As you may have noticed, I’m taking a bit of a break from new blog posts. I’ll be back with new stuff in the new year, for now, another annual tradition post: A lot of people make a New Years Resolution to join a gym or to go to a gym more.
This is a, well, let’s call it a unique time of year to join a gym because at the moment gyms are packed to the gills with people. It does die down – by mid-February you won’t be waiting in lines for equipment, there won’t be a line at the front desk to check in, and you will be able to get a bike in spin class without showing up 2 hours early and tying people to poles in the locker room.
For many people the gym is a big scary place. I’m a gym rat from way back so for me it’s really more like home. All the sights, sounds – yes even the smells – of the gym make me feel comfortable. If you read this blog regularly then you know that I don’t think that going to the gym, or any kind of movement or exercise, is any kind of obligation – whether or not someone chooses to move their body within their ability is absolutely their choice (and is a choice that can be limited by external circumstances) and all choices are valid. I’m writing this because I just don’t want someone who wants to go to the gym to skip it because the gym seems so unfriendly. Here is some stuff that might help:
Choosing a Gym
This is a matter of money, vibe, location, and what you need in a gym. Typically more money means more amenities so decide what you want. I once toured a gym that had a $10/month membership fee but didn’t have locker rooms. That obviously works for some people, but it doesn’t work for me. There are gyms that are snotty, gyms that are laid back, gyms that are more based on group exercise and gyms that don’t even have a cardio room. Some have a pool, some have a pilates center etc.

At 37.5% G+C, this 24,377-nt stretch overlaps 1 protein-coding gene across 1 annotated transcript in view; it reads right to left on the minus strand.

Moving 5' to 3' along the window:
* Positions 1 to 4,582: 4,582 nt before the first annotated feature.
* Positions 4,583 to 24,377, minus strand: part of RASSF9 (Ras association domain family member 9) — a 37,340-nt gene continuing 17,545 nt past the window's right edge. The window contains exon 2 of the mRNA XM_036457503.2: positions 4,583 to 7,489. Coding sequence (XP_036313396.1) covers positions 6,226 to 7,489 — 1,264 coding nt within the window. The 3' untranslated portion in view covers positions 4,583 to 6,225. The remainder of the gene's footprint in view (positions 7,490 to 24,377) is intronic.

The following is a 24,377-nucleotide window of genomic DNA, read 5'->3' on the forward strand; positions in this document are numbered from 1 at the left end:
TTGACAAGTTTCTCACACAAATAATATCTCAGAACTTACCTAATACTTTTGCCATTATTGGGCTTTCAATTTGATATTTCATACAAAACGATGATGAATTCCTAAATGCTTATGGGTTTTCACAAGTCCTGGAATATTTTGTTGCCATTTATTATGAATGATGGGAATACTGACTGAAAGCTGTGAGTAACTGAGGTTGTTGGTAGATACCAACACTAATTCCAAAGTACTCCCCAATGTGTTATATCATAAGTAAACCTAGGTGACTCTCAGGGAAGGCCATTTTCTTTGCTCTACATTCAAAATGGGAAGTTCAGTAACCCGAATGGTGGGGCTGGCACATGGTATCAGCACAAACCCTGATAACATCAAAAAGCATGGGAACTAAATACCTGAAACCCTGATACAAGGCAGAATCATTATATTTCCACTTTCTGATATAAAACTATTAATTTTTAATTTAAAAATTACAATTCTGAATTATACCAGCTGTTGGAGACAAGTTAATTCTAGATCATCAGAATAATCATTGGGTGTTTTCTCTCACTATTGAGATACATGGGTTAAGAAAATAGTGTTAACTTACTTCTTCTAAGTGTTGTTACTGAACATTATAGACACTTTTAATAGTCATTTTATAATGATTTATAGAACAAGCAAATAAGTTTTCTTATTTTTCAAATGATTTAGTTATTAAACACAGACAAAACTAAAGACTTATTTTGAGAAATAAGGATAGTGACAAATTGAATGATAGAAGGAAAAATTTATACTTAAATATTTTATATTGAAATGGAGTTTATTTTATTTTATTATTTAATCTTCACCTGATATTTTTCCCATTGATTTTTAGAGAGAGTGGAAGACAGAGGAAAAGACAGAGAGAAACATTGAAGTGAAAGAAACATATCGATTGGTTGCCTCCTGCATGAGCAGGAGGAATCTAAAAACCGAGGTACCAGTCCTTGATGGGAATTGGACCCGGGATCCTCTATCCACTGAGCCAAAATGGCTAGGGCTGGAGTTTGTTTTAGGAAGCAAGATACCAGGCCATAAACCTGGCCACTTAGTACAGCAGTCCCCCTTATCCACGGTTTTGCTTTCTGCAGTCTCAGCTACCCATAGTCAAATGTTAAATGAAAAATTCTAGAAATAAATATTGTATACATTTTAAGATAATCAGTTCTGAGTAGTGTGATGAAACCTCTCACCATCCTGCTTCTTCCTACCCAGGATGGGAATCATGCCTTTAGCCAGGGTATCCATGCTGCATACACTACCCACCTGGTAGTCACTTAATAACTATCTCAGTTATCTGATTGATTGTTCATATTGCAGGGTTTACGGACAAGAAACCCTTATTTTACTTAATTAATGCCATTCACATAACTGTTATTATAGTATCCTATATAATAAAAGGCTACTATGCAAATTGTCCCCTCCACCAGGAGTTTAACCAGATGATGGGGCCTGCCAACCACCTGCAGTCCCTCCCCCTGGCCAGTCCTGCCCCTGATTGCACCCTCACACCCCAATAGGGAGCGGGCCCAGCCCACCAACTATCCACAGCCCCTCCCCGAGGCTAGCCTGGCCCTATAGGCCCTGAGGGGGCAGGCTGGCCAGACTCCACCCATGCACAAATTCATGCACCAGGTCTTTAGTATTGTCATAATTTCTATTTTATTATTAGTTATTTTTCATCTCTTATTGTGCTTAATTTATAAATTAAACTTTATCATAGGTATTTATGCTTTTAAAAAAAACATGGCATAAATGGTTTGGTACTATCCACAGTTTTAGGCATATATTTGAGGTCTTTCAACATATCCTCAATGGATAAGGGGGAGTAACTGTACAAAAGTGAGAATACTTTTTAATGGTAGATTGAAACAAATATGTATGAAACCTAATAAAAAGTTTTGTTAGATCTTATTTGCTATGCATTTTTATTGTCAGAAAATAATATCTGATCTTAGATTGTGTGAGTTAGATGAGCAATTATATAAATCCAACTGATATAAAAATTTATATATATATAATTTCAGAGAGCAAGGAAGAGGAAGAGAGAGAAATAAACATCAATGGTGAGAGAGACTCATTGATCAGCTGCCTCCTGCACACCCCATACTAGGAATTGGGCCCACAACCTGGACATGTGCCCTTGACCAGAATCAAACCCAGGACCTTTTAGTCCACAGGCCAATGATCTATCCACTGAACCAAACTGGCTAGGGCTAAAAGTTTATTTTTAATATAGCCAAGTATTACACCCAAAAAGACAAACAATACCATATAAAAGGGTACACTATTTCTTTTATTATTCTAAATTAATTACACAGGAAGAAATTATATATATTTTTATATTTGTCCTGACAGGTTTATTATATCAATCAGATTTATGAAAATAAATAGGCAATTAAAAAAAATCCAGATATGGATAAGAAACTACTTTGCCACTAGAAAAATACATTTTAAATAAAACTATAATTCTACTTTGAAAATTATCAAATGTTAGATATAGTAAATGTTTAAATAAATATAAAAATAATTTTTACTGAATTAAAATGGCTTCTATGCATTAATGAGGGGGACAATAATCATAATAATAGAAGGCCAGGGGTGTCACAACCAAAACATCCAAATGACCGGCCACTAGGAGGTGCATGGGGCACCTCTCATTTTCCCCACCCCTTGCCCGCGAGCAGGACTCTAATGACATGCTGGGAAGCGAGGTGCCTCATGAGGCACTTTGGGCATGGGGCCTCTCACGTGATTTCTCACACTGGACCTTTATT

It’s worth it to take the time to check out the gyms in your area and see what’s available (a lot of this can be done online.) Some of them will have incredibly pushy salespeople who say that you can only get this special if you sign up Right. This. Second. Ask to speak to a manager and ask what’s wrong with their gym that they don’t think it will stand up to a little comparison shopping. Then ask for the deal in writing and two weeks to make a decision. Be prepared to negotiate down to a week or so and your mileage may vary, but this has always worked for me.
Being a Newbie:
First, try to have some old timer empathy. Imagine if you shopped at a store 5 times a week every week for years. Then all of a sudden the store is filled with new people who don’t know where anything is, they start moving things around etc. Suddenly your 30 minute shopping trip takes 2 hours and the things that you buy 5 times a week are all sold out. Of course it’s nobody’s fault, you have every right to be there and use the gym, and it’s not an excuse to be an ass, but some empathy can help. I, like many old-timers, are glad that the newbies are there, and appreciate it when we all follow some basic etiquette:
Take a deep breath, everyone around you was once a Newbie too – none of us was born knowing how to adjust machines that look complicated enough to require launch codes. If your gym offers classes to help you learn to use the equipment, it may behoove you to take them. If you aren’t sure how to adjust a machine: Do ask a friendly looking person. Do ask someone at the front desk for help. Don’t ask a personal trainer who is in session – remember that someone is paying that person for their undivided attention.